The brochure Drug Safety: Guide to a Better Night offers tips for drug use and advises young adults about finding the illegal substance that "suits their personality type".

The Government has come under fire for making the pamphlet freely available to young people through outlets such as music retailers, clubs, libraries and universities, with some youth workers saying it "surrenders" in the war against drugs.

But NSW Health Minister Carmel Tebbutt has defended the guide, saying it has been distributed to an 18-29 age group with harm minimisation in mind.

"The Government's first position is that people shouldn't do drugs," she told Macquarie Radio.

Acting Opposition leader Andrew Stoner called for the guide to be pulped, saying the harm minimisation message will not solve the problem of drug use.

"Clearly the NSW Labor Government has a philosophical approach that legal drugs are OK as long as you take them safely (but) we don't want anyone to take drugs," Mr Stoner said.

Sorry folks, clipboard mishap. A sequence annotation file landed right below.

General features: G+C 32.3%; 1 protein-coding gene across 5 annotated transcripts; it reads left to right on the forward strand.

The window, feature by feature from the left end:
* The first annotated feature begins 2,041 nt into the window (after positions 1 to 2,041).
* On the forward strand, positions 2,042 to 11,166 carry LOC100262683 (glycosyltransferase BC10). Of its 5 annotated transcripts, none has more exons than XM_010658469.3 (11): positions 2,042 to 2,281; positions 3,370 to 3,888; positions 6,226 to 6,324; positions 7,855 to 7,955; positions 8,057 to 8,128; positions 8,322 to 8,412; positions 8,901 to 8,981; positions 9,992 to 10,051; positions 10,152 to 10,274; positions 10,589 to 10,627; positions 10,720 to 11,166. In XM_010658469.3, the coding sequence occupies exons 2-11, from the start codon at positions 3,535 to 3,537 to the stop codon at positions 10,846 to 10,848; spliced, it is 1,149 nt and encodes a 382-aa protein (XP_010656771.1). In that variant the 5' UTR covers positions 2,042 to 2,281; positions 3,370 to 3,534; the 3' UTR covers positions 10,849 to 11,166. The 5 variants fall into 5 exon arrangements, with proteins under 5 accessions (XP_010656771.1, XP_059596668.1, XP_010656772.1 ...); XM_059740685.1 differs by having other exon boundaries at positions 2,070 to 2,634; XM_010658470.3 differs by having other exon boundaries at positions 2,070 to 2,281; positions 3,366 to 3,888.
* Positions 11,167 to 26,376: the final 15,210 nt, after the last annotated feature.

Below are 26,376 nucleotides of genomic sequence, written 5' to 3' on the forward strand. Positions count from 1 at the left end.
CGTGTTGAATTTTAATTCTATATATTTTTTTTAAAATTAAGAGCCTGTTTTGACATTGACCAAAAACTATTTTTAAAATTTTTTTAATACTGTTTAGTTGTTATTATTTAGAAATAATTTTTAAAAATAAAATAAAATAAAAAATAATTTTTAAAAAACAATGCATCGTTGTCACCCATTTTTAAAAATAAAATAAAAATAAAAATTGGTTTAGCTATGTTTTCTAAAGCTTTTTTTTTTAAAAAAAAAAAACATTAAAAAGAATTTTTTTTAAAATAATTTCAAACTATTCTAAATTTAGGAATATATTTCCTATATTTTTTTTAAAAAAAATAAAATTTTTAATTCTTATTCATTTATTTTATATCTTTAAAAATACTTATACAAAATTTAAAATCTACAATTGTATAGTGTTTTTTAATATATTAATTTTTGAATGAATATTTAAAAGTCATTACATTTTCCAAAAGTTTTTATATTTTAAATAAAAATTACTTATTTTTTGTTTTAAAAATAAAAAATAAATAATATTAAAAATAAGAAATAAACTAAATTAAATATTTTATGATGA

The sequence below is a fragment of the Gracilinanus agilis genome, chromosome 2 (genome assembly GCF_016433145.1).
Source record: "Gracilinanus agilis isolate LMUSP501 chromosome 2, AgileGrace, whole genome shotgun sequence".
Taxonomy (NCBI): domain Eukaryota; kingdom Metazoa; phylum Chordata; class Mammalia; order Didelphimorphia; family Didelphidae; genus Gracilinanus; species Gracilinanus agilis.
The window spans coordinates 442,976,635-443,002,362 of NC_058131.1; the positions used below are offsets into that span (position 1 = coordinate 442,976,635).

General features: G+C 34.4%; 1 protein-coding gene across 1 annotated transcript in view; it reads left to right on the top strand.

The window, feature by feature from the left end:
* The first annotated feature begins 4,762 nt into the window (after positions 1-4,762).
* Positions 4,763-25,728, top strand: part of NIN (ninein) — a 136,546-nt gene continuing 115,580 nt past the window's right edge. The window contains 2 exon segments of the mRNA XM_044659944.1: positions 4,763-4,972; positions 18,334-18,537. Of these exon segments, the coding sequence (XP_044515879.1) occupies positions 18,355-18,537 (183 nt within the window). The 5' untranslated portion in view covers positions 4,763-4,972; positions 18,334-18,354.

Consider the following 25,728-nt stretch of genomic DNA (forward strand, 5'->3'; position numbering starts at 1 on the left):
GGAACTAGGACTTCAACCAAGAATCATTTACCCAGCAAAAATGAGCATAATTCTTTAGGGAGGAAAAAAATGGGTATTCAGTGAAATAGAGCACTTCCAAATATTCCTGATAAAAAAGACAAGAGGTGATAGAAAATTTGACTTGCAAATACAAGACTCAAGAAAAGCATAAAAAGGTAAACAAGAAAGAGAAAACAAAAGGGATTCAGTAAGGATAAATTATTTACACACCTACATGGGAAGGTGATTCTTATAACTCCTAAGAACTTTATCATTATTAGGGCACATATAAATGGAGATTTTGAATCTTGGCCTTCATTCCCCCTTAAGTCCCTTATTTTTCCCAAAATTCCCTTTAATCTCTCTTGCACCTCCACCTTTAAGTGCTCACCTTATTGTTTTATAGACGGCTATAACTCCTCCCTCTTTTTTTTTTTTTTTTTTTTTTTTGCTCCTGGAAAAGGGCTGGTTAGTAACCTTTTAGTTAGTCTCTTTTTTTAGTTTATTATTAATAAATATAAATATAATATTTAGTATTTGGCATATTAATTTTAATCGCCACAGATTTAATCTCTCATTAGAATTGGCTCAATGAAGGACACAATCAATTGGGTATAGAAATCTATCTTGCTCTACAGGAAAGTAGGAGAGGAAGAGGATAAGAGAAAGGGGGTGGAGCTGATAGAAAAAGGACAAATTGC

"This ought to be pulped completely. This is sending a message that illegal drug use is OK.

"We ought to be putting our resources into ensuring kids stay off drugs and, for those who have actually become addicted, into helping to get off drugs."

If the Government does pulp the guide it would be the second time in two years it has been forced to take such drastic action.

In 2008, former health minister Reba Meagher ordered a drug guide aimed at year 9 and 10 students be destroyed because of community outrage over its similar harm minimisation approach.



Related Articles:
Accepting drug use does not mean condoning it - SMH


6 comments:

TerminallyUniq said...

I love this post ... the subtle sarcasm made me smile, even as the issue at hand is so aggravating. I find it ironic and pathetic that the talking heads over here (U.S.) were having the same, exact conversation in recent weeks. In New York City a pamphlet was similarly distributed, describing safer needle use, etc. And all the same profound arguments against that one abound.